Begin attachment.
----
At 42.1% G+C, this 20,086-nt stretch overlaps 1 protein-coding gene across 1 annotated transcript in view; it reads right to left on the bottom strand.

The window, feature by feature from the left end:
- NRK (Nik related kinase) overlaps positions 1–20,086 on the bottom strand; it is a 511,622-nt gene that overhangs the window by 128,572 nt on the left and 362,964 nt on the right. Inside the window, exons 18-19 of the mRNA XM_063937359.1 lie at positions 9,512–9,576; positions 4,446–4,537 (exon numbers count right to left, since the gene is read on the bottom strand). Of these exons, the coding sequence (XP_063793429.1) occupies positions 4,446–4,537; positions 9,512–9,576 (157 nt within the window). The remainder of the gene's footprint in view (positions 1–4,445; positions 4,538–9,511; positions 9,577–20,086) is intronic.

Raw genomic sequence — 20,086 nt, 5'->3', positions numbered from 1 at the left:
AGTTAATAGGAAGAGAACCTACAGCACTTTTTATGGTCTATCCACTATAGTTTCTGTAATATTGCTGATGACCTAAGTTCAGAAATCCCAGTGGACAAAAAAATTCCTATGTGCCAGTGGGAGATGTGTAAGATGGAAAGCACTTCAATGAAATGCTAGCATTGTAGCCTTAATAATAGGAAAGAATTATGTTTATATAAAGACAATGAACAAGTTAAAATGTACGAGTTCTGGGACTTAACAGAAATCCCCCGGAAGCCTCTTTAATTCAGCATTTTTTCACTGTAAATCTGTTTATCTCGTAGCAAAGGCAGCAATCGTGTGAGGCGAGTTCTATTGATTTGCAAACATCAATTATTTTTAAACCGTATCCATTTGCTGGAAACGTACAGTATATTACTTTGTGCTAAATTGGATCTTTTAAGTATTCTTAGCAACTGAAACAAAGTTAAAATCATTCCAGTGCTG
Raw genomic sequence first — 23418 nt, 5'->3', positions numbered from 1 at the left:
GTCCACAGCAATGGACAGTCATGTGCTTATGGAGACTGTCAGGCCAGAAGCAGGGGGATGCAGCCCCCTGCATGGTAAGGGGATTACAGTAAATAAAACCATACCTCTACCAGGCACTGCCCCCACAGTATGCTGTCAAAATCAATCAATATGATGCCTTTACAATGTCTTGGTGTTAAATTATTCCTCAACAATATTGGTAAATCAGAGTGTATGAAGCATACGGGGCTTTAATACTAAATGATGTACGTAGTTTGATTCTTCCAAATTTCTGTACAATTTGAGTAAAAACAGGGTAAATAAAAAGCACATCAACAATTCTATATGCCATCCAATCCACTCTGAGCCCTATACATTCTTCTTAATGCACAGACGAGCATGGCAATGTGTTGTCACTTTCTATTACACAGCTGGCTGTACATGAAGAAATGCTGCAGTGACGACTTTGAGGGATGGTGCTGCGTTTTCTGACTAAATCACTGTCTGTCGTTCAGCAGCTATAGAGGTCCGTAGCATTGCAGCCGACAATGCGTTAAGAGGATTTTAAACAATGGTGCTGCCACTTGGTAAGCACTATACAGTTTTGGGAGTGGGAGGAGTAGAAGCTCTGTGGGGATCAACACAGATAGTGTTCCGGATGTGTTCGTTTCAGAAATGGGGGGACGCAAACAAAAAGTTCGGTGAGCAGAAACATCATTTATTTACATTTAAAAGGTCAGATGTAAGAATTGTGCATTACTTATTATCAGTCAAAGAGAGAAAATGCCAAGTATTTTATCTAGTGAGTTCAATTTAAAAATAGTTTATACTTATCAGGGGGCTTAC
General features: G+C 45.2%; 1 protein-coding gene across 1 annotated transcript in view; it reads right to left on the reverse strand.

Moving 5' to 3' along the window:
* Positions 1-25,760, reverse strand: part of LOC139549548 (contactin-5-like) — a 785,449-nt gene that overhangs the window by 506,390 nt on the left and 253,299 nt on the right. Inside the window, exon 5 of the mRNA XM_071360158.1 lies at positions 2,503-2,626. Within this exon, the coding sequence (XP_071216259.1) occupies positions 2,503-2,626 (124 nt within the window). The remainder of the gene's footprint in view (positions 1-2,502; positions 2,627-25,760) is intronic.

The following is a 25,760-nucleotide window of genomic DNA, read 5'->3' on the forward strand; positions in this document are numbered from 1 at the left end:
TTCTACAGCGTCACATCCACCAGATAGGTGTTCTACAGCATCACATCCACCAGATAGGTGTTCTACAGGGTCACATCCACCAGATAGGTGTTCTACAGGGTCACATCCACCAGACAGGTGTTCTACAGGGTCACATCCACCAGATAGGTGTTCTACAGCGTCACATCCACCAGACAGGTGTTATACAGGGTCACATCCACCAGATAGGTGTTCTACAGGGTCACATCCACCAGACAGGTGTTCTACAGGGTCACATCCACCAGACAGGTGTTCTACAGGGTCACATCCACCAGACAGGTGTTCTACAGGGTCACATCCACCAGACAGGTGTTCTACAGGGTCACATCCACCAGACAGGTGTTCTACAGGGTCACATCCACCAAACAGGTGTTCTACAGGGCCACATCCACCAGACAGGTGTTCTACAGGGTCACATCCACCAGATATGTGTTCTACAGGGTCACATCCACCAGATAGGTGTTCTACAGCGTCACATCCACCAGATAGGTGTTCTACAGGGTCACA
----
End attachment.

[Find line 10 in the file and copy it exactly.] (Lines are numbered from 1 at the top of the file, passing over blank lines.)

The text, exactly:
* Positions 1-25,760, reverse strand: part of LOC139549548 (contactin-5-like) — a 785,449-nt gene that overhangs the window by 506,390 nt on the left and 253,299 nt on the right. Inside the window, exon 5 of the mRNA XM_071360158.1 lies at positions 2,503-2,626. Within this exon, the coding sequence (XP_071216259.1) occupies positions 2,503-2,626 (124 nt within the window). The remainder of the gene's footprint in view (positions 1-2,502; positions 2,627-25,760) is intronic.